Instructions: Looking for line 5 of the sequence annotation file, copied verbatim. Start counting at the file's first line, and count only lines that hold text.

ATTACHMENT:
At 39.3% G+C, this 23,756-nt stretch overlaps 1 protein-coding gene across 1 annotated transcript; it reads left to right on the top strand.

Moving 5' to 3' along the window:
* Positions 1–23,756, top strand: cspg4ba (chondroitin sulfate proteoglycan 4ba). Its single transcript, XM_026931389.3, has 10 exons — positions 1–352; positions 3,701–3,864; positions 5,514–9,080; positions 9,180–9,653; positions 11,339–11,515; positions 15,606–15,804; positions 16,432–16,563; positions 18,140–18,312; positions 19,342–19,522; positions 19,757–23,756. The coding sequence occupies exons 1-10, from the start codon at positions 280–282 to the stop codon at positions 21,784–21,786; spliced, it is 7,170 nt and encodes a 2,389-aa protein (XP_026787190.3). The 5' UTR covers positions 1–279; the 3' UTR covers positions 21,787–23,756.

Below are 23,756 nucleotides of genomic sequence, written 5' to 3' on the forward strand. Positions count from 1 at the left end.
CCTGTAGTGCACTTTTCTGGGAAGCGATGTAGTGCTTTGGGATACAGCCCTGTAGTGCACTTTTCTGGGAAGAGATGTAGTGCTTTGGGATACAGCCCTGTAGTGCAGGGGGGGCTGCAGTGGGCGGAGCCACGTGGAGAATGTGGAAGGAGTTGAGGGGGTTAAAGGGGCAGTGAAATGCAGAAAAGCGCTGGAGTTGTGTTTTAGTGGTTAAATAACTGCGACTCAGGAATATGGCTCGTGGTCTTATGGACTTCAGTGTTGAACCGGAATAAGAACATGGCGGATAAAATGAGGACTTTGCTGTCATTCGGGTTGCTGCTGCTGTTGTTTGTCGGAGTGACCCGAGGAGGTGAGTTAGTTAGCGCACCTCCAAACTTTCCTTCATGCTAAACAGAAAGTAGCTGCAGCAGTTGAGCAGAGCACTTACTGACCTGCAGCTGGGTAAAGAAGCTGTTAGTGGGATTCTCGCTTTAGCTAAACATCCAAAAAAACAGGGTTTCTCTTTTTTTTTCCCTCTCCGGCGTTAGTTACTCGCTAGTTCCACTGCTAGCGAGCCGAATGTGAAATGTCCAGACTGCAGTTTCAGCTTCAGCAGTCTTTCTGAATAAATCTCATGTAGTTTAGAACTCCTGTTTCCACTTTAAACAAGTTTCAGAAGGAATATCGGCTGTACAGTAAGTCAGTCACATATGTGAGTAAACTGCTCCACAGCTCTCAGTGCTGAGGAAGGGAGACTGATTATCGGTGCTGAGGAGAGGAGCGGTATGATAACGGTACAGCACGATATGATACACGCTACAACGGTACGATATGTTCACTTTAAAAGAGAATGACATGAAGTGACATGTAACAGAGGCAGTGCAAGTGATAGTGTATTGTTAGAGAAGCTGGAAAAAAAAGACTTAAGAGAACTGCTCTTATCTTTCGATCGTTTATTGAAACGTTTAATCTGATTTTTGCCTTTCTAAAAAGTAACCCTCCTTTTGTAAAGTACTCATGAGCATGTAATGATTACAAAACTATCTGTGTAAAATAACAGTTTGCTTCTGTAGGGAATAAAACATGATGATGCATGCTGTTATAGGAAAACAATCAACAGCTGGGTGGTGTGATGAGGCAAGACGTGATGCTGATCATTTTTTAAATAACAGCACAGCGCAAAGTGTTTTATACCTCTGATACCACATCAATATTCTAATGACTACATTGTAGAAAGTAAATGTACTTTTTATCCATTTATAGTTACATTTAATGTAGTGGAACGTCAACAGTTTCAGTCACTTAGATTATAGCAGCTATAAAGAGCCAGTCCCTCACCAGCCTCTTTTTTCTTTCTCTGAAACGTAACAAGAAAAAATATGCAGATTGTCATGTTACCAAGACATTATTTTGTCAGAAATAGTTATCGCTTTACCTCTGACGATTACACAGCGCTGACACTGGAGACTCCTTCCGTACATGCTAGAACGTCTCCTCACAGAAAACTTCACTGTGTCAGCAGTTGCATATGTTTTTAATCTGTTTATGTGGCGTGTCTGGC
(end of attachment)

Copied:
CCTGTAGTGCACTTTTCTGGGAAGCGATGTAGTGCTTTGGGATACAGCCCTGTAGTGCACTTTTCTGGGAAGAGATGTAGTGCTTTGGGATACAGCCCTGTAGTGCAGGGGGGGCTGCAGTGGGCGGAGCCACGTGGAGAATGTGGAAGGAGTTGAGGGGGTTAAAGGGGCAGTGAAATGCAGAAAAGCGCTGGAGTTGTGTTTTAGTGGTTAAATAACTGCGACTCAGGAATATGGCTCGTGGTCTTATGGACTTCAGTGTTGAACCGGAATAAGAACATGGCGGATAAAATGAGGACTTTGCTGTCATTCGGGTTGCTGCTGCTGTTGTTTGTCGGAGTGACCCGAGGAGGTGAGTTAGTTAGCGCACCTCCAAACTTTCCTTCATGCTAAACAGAAAGTAGCTGCAGCAGTTGAGCAGAGCACTTACTGACCTGCAGCTGGGTAAAGAAGCTGTTAGTGGGATTCTCGCTTTAGCTAAACATCCAAAAAAACAGGGTTTCTCTTTTTTTTTCCCTCTCCGGCGTTAGTTACTCGCTAGTTCCACTGCTAGCGAGCCGAATGTGAAATGTCCAGACTGCAGTTTCAGCTTCAGCAGTCTTTCTGAATAAATCTCATGTAGTTTAGAACTCCTGTTTCCACTTTAAACAAGTTTCAGAAGGAATATCGGCTGTACAGTAAGTCAGTCACATATGTGAGTAAACTGCTCCACAGCTCTCAGTGCTGAGGAAGGGAGACTGATTATCGGTGCTGAGGAGAGGAGCGGTATGATAACGGTACAGCACGATATGATACACGCTACAACGGTACGATATGTTCACTTTAAAAGAGAATGACATGAAGTGACATGTAACAGAGGCAGTGCAAGTGATAGTGTATTGTTAGAGAAGCTGGAAAAAAAAGACTTAAGAGAACTGCTCTTATCTTTCGATCGTTTATTGAAACGTTTAATCTGATTTTTGCCTTTCTAAAAAGTAACCCTCCTTTTGTAAAGTACTCATGAGCATGTAATGATTACAAAACTATCTGTGTAAAATAACAGTTTGCTTCTGTAGGGAATAAAACATGATGATGCATGCTGTTATAGGAAAACAATCAACAGCTGGGTGGTGTGATGAGGCAAGACGTGATGCTGATCATTTTTTAAATAACAGCACAGCGCAAAGTGTTTTATACCTCTGATACCACATCAATATTCTAATGACTACATTGTAGAAAGTAAATGTACTTTTTATCCATTTATAGTTACATTTAATGTAGTGGAACGTCAACAGTTTCAGTCACTTAGATTATAGCAGCTATAAAGAGCCAGTCCCTCACCAGCCTCTTTTTTCTTTCTCTGAAACGTAACAAGAAAAAATATGCAGATTGTCATGTTACCAAGACATTATTTTGTCAGAAATAGTTATCGCTTTACCTCTGACGATTACACAGCGCTGACACTGGAGACTCCTTCCGTACATGCTAGAACGTCTCCTCACAGAAAACTTCACTGTGTCAGCAGTTGCATATGTTTTTAATCTGTTTATGTGGCGTGTCTGGC